These kits are quite the same, only the towers, and a part of the deck under the tower are different. Both kit can be motorised, but from the ones that I bought last year here in Budapest in two separate shops the motors were missing.
One of my first model-kits was the U-107 that I bought in Austria ten years ago, and that box contained the motor and a rubber filler too. I dare say that the kits are too correct to use them as toys, so the missing motor doesn't really matter in my opinion.
The kits seem to me correct based on my researches, that were some photos from the Internet (uboat.net and the homepage of U-505), some scanned pictures of U-505 from a book and the "U-boats in Action" published by Squadron Signal. I've got a very good description -many thanks to Mr. Roger B. Besaw for it- of the drainage-slot configurations for these ships. This shows that the IXC kit is correct, but the IXB has to be changed by cutting a part of the hull and glue it back in an other way.
Actually I built the Type IXC/40, so this article will be about the building of this kit, but the other box -as I mentioned above- is almost the same.
In the box we will find the building instructions in Japanese, but the part numbering on the drawings are in English, for example B14, the UZO. There aren't many parts, so I don't think that the building without English text can cause problems. The painting is an other question...
There are four molds, a plastic bag, and a decal sheet. The molds are the lower- and upper half of the hull, one sprue with the "common parts" and one sprue with the different tower and deck parts. The bag contains the necessary parts for the motorization (wire, switch, etc.).
I used only the Kriegsmarine flag decal.
As you can see, the hull was cut horizontally into two parts, so the model can be built as a waterline kit too in a diorama. I think this is why the "common" sprue contains five crew figures (see below).
If it was built to be motorised, the separated hull part can be fixed with small screws, that makes possible the changing of the piles.
The building of the kit is quite simple, I can't remember to great problems, except that I couldn't glue the hull parts together correctly, so I had to sand them a lot. Since the radar (B30) is a massive plastic square I lowered it into its hole (between A2 & A11).
I made some minor conversions only. I placed a voice tube onto the inner side of the front of the tower using spreaded sprue, according to a picture that I found in the Squadron Signal book. Using this technique I also placed a compass onto it and the rear of the periscope housing too, as I saw on the same picture.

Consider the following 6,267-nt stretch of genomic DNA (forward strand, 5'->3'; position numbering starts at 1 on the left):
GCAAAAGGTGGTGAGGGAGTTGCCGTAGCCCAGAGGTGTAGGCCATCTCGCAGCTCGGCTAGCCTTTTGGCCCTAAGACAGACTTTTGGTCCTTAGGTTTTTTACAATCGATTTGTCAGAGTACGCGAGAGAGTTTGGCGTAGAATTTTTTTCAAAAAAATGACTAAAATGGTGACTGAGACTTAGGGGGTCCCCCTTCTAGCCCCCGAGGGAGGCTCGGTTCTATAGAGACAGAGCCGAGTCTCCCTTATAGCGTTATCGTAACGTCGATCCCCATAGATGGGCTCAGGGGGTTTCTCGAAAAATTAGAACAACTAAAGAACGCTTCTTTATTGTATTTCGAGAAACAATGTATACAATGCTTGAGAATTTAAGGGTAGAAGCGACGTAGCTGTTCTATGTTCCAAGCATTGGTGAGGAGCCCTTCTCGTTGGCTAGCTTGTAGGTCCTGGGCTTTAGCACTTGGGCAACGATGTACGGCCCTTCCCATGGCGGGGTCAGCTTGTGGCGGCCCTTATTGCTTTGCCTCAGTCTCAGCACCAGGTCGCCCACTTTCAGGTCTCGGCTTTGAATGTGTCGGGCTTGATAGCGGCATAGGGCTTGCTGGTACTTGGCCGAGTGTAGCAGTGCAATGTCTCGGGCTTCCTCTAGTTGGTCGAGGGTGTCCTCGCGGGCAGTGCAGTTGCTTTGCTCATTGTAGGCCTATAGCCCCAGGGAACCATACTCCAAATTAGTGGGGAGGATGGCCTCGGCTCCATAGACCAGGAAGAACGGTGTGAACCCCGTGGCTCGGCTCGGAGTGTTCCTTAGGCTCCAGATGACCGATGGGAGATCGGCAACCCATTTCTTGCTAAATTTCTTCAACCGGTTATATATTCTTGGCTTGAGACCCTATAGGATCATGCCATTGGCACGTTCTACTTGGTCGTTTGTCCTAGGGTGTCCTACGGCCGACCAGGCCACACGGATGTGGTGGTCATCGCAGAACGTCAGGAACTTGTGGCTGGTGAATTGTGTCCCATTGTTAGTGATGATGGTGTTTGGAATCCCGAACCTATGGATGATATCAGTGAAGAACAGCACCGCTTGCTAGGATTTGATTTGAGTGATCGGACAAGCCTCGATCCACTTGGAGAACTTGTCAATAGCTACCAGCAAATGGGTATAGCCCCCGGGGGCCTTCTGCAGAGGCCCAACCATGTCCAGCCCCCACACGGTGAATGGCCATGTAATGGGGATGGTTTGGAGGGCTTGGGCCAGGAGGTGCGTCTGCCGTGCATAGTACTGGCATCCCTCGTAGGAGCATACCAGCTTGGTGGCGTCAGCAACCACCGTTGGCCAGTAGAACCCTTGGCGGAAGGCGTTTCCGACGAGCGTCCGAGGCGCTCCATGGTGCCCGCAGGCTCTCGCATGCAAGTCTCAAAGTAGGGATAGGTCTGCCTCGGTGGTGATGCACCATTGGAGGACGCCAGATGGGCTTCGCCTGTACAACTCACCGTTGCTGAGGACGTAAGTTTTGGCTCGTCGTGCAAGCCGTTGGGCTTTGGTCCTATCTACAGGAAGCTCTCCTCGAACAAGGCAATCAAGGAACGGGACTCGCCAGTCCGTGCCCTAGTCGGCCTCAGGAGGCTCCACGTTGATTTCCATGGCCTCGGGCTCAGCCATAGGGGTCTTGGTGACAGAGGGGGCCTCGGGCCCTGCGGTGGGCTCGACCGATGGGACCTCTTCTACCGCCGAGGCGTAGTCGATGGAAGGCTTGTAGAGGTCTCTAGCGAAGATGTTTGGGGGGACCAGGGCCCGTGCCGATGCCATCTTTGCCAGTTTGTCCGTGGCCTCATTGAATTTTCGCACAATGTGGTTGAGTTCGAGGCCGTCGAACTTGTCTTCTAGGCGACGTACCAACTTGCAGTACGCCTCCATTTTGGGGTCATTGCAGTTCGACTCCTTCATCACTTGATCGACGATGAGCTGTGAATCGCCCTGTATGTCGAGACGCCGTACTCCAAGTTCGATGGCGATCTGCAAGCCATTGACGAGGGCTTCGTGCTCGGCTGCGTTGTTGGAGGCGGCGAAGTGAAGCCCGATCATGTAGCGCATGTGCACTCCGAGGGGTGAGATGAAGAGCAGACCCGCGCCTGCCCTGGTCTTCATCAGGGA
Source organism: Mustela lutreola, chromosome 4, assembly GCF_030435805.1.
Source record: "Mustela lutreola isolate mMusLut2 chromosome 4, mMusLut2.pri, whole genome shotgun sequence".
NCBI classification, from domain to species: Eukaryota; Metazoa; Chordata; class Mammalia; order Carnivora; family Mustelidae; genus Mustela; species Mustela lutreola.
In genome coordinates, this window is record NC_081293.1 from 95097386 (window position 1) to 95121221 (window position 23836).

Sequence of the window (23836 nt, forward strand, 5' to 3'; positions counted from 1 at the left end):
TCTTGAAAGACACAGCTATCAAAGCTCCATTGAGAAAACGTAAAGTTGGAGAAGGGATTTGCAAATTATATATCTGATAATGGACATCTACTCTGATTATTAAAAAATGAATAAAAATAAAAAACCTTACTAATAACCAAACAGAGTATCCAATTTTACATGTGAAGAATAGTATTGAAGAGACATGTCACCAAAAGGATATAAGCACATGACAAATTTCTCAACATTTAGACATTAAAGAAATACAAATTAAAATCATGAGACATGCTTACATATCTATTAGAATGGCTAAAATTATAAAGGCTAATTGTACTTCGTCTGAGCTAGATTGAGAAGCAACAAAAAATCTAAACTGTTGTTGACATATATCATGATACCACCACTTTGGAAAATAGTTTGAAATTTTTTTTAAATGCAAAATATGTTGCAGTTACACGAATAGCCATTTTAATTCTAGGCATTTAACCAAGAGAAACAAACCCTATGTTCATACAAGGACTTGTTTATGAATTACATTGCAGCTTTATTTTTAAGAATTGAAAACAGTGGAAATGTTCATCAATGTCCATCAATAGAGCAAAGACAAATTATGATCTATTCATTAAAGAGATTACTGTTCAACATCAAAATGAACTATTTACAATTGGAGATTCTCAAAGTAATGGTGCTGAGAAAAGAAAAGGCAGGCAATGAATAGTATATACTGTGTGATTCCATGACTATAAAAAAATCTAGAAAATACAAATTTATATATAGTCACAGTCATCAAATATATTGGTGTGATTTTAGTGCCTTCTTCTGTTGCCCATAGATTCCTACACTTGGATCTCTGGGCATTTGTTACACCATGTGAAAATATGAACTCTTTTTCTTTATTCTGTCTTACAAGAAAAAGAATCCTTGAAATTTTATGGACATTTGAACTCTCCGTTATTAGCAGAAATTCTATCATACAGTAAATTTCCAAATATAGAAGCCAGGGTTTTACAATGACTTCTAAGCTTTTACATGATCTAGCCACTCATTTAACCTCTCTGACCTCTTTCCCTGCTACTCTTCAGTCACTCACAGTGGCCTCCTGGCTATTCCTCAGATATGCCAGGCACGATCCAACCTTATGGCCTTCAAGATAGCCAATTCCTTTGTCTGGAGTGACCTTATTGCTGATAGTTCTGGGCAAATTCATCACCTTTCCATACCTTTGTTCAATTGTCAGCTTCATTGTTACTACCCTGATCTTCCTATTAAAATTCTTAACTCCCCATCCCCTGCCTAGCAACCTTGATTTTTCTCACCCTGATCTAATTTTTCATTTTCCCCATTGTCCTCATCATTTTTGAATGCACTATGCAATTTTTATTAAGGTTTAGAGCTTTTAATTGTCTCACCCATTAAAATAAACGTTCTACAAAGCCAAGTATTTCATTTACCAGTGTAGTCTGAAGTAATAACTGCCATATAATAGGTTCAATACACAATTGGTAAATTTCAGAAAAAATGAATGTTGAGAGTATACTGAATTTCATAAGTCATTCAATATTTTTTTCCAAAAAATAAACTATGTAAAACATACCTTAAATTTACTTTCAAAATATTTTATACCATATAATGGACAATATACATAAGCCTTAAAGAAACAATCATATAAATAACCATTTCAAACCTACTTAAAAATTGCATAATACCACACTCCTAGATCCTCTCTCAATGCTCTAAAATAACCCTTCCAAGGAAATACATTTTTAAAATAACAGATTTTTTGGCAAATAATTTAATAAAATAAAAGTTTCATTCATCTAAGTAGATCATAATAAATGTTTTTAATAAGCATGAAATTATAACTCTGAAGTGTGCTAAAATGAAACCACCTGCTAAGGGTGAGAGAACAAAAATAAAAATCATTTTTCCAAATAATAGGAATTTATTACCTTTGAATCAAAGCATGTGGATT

I planned to make a diorama that contains water, but the lower part of the hull is visible too, so I decided to place the figures onto the model.
First, I cut the access hatch from part A16 and then glued back in an opened position. For cutting I used a small saw that I made of a used Gillette blade by hitting its edge with a larger razor-knife. There is two officers and three men in the kit. All the three men are saluting originally, but I didn't want to make a diorama as Dönitz arrives on board, so I converted them. I cut down their arms and gave them new ones and spy-glasses made of spread sprue. I placed a raincoat onto one figure made of Humbrol filler.
Finally I fixed the aerials (referred as guard lanyards on the box drawing, but I think they're aerials instead). These I made of spreaded sprue.
The machine guns and the deck gun can be converted too using spreaded sprue according to the box-drawing or photos.
I painted the model to the colour scheme of U-995. The hull under the waterline is Tamiya "German grey", XF-63, above it is Tamiya "Light grey", XF-66 mixed with a little XF-63 (see pictures on uboat.net).
I filled all drainage slots with black, then dry-brushed the hull with rust.
The wooden parts of the deck are painted with Humbrol 62. I washed back the whole deck with black (this means that I painted with a very-very thin black paint that flew into the holes, but left the others as was). Finally I dry-brushed it with light grey.
The propellers are gold (Humbrol 16).
The periscopes are silver (Humbrol 191) with black (Humbrol 33) top.
The top of the UZO and the compasses are white (Humbrol 34).
The left side light (the tower under the radar housing - part A11) is red and the right light is green.
The top of the wave deflector is black.
The faces and hands of the crew are Humbrol 64 flesh, the captain wears a white hat, a dark blue jacket and German grey trousers. The others are in German grey with dark blue hats except the one in the raincoat which is black.
Finally I airbrushed the ship with Testors dullcote, which somehow became dotted (maybe the Spraywork's compressor and the Revell airbrush didn't want to work together). I tried to "undo" it with a brush, and this gave the ship a worn outfit.
Written by Gabor Hopocky
We might have pictures of this model in the future.